Investment income (plus other non-trading gains and losses) is treated differently from trading profits on the Corporation Tax Return (unless it happens to be trading income in its own right). The following types of gains and losses must be disclosed separately:
- bank interest
- other investment income
- income from UK land and buildings
- exchange rate gains/losses on monetary assets and liabilities
- gains/losses on most derivative contracts
- certain types of overseas income and expenses
- chargeable gains/losses on the disposal of assets
With the exception of dividends, all the gains and losses mentioned above are taxed at the same rate as trading profits, so in that sense they make no difference at all to your corporation tax liability. However, if you make any losses in these areas, you can only offset them against trading profits from the same accounting period (apart from deficits on the disposal of assets or investments which can only be offset against chargeable gains). If these are insufficient to absorb such losses, they can only be offset against gains in other accounting periods arising from non-trading activities.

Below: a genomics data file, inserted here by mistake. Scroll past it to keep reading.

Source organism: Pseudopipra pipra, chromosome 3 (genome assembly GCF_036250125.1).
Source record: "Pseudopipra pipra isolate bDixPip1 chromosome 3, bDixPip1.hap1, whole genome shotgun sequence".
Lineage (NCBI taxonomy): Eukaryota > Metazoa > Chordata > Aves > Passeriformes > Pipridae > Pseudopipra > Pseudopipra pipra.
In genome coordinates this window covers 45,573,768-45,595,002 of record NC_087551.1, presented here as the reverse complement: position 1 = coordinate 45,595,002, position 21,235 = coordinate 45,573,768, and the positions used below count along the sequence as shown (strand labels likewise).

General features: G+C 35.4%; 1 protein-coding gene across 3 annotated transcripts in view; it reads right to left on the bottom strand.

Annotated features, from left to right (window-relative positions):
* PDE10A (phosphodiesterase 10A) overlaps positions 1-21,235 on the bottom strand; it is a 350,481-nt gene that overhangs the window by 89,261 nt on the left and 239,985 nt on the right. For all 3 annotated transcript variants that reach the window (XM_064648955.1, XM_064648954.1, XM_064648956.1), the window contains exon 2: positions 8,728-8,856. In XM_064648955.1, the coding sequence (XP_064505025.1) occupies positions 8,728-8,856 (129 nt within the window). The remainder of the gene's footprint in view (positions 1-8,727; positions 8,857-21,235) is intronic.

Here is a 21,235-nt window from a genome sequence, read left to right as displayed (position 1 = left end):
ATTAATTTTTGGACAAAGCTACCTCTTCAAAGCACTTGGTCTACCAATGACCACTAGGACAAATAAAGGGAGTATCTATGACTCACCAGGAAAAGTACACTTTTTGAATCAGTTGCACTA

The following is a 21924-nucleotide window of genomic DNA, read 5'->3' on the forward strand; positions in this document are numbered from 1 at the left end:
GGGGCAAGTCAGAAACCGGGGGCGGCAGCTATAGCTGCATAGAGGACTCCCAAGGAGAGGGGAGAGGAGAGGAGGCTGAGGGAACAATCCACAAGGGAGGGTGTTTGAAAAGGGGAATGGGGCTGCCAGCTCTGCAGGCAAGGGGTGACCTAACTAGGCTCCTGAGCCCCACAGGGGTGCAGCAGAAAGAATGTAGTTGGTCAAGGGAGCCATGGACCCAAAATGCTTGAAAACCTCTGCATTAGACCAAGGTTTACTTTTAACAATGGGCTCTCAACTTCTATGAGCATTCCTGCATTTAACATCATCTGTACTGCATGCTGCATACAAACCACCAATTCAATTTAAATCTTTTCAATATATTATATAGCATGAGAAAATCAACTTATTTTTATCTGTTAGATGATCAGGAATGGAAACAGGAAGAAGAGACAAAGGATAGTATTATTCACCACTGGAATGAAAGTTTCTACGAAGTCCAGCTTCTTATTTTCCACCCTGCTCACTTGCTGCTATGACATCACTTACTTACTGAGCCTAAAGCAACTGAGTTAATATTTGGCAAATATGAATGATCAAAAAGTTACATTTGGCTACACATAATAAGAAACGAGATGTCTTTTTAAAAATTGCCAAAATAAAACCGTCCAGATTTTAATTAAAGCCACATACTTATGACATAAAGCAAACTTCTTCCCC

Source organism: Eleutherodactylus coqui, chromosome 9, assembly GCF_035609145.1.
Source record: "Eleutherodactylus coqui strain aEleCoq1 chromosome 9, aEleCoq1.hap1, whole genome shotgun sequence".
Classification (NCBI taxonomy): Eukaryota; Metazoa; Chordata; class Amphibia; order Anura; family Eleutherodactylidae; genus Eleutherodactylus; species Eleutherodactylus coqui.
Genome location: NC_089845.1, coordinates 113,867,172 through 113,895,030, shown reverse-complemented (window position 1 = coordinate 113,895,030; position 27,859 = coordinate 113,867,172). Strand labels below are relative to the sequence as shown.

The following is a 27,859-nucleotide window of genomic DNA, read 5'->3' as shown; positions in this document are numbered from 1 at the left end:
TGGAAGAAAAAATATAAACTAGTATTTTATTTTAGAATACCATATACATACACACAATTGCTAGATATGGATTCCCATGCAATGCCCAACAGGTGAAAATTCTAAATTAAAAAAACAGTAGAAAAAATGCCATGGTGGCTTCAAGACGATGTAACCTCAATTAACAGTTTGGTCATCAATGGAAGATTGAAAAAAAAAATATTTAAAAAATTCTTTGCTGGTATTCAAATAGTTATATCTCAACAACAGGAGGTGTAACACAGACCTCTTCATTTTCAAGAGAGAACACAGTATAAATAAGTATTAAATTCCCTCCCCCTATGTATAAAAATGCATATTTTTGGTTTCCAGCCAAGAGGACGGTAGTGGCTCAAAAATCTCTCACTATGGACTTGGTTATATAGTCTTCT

Generally speaking there is no corporation tax at all on dividends from other companies for the very good reason that those other companies have already suffered corporation tax on the profits the dividends were paid out of. Such dividends are known as franked investment income and are disclosed elsewhere on the Corporation Tax Return. Until 30th June 2009 franked investment income was restricted to qualifying distributions from UK resident companies, but dividends from foreign companies are now also included. Therefore, all dividends should now be deducted from accounting profits in your corporation tax computation.